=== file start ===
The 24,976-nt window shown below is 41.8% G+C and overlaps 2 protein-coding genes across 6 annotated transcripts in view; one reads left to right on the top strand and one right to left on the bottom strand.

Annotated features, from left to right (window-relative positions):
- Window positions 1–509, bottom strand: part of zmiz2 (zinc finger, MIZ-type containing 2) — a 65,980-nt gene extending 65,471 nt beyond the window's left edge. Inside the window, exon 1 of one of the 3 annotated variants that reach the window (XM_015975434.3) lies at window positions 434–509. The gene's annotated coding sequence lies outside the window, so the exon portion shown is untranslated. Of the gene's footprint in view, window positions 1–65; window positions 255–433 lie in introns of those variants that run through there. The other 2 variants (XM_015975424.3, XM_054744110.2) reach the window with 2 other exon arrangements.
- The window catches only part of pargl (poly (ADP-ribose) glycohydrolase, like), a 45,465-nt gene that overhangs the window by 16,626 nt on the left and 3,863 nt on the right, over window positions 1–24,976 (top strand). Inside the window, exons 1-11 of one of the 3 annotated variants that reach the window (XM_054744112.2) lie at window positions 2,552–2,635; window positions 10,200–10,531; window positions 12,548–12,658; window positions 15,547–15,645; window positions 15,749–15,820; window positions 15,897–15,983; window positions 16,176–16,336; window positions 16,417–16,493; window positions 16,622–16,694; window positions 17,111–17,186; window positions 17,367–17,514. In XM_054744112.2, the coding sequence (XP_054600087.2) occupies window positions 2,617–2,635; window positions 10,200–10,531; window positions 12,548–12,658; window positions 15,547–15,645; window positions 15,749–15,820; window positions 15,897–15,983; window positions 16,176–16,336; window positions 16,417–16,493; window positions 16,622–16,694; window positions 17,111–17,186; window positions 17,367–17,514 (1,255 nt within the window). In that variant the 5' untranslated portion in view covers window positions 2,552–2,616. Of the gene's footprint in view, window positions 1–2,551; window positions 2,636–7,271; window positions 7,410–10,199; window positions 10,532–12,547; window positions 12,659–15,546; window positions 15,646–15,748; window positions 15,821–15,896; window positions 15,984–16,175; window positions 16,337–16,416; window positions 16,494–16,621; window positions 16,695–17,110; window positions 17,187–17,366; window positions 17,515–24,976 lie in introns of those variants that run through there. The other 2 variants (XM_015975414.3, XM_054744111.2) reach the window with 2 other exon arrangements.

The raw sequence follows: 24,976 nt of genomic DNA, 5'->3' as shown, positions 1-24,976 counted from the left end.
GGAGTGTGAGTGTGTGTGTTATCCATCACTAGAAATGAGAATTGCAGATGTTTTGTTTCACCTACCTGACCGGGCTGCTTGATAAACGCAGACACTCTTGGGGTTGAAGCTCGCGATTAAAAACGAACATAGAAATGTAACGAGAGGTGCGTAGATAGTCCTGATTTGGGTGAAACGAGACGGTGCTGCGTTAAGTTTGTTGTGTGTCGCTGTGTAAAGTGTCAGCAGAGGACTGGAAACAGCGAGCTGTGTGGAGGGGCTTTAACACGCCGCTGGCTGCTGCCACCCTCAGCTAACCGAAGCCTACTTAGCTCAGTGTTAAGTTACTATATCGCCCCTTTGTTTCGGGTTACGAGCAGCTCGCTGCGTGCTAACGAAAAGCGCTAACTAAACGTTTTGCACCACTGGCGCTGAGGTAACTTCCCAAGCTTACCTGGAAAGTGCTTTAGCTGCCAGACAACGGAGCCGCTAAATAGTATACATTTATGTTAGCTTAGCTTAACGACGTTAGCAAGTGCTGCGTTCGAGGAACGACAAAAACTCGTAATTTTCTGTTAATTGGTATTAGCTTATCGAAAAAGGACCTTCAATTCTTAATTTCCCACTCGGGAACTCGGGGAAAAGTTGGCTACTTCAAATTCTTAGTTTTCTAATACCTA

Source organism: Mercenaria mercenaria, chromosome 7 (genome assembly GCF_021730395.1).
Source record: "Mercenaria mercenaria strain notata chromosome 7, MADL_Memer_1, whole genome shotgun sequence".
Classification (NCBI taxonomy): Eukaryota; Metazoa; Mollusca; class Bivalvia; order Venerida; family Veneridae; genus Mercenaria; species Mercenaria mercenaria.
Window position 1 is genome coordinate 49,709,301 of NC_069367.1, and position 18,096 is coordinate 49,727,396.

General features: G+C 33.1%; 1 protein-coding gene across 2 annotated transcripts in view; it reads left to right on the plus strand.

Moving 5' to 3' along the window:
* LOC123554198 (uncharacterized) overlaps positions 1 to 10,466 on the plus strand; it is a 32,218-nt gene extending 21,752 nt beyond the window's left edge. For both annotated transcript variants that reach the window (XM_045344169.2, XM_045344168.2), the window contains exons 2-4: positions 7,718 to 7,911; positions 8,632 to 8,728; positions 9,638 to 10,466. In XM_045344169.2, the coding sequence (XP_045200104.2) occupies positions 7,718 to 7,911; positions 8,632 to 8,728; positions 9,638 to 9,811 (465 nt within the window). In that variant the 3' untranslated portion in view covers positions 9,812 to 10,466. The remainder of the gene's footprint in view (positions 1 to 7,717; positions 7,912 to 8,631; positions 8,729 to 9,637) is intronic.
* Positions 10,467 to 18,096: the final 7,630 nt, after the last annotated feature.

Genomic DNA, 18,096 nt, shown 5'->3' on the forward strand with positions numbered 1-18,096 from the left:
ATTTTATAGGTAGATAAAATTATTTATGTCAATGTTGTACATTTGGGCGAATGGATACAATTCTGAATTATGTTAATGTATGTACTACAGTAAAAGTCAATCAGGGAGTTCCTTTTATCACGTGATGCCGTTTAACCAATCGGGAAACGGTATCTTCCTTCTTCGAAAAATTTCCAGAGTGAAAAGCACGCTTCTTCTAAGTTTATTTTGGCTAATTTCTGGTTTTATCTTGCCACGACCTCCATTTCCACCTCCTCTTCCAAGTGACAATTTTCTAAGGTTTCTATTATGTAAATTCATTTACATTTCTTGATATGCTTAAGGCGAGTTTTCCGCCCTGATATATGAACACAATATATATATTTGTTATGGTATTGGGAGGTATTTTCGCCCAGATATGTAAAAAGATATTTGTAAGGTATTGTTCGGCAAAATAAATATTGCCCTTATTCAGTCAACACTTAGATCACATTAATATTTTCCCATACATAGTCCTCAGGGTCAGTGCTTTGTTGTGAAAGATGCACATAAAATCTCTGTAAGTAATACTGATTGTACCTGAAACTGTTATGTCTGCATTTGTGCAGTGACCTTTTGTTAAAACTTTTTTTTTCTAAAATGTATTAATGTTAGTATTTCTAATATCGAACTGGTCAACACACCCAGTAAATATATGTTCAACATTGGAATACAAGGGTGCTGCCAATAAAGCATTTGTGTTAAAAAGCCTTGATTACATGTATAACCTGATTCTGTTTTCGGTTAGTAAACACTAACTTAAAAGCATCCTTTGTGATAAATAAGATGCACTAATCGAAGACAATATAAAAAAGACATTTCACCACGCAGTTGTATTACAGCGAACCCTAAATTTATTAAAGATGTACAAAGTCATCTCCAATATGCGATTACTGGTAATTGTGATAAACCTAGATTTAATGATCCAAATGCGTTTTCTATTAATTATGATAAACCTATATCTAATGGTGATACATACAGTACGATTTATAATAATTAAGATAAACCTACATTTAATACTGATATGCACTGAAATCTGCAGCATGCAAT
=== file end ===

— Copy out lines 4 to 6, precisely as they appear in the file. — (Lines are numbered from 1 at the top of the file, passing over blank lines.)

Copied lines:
- The window catches only part of pargl (poly (ADP-ribose) glycohydrolase, like), a 45,465-nt gene that overhangs the window by 16,626 nt on the left and 3,863 nt on the right, over window positions 1–24,976 (top strand). Inside the window, exons 1-11 of one of the 3 annotated variants that reach the window (XM_054744112.2) lie at window positions 2,552–2,635; window positions 10,200–10,531; window positions 12,548–12,658; window positions 15,547–15,645; window positions 15,749–15,820; window positions 15,897–15,983; window positions 16,176–16,336; window positions 16,417–16,493; window positions 16,622–16,694; window positions 17,111–17,186; window positions 17,367–17,514. In XM_054744112.2, the coding sequence (XP_054600087.2) occupies window positions 2,617–2,635; window positions 10,200–10,531; window positions 12,548–12,658; window positions 15,547–15,645; window positions 15,749–15,820; window positions 15,897–15,983; window positions 16,176–16,336; window positions 16,417–16,493; window positions 16,622–16,694; window positions 17,111–17,186; window positions 17,367–17,514 (1,255 nt within the window). In that variant the 5' untranslated portion in view covers window positions 2,552–2,616. Of the gene's footprint in view, window positions 1–2,551; window positions 2,636–7,271; window positions 7,410–10,199; window positions 10,532–12,547; window positions 12,659–15,546; window positions 15,646–15,748; window positions 15,821–15,896; window positions 15,984–16,175; window positions 16,337–16,416; window positions 16,494–16,621; window positions 16,695–17,110; window positions 17,187–17,366; window positions 17,515–24,976 lie in introns of those variants that run through there. The other 2 variants (XM_015975414.3, XM_054744111.2) reach the window with 2 other exon arrangements.

The raw sequence follows: 24,976 nt of genomic DNA, 5'->3' as shown, positions 1-24,976 counted from the left end.
GGAGTGTGAGTGTGTGTGTTATCCATCACTAGAAATGAGAATTGCAGATGTTTTGTTTCACCTACCTGACCGGGCTGCTTGATAAACGCAGACACTCTTGGGGTTGAAGCTCGCGATTAAAAACGAACATAGAAATGTAACGAGAGGTGCGTAGATAGTCCTGATTTGGGTGAAACGAGACGGTGCTGCGTTAAGTTTGTTGTGTGTCGCTGTGTAAAGTGTCAGCAGAGGACTGGAAACAGCGAGCTGTGTGGAGGGGCTTTAACACGCCGCTGGCTGCTGCCACCCTCAGCTAACCGAAGCCTACTTAGCTCAGTGTTAAGTTACTATATCGCCCCTTTGTTTCGGGTTACGAGCAGCTCGCTGCGTGCTAACGAAAAGCGCTAACTAAACGTTTTGCACCACTGGCGCTGAGGTAACTTCCCAAGCTTACCTGGAAAGTGCTTTAGCTGCCAGACAACGGAGCCGCTAAATAGTATACATTTATGTTAGCTTAGCTTAACGACGTTAGCAAGTGCTGCGTTCGAGGAACGACAAAAACTCGTAATTTTCTGTTAATTGGTATTAGCTTATCGAAAAAGGACCTTCAATTCTTAATTTCCCACTCGGGAACTCGGGGAAAAGTTGGCTACTTCAAATTCTTAGTTTTCTAATACCTA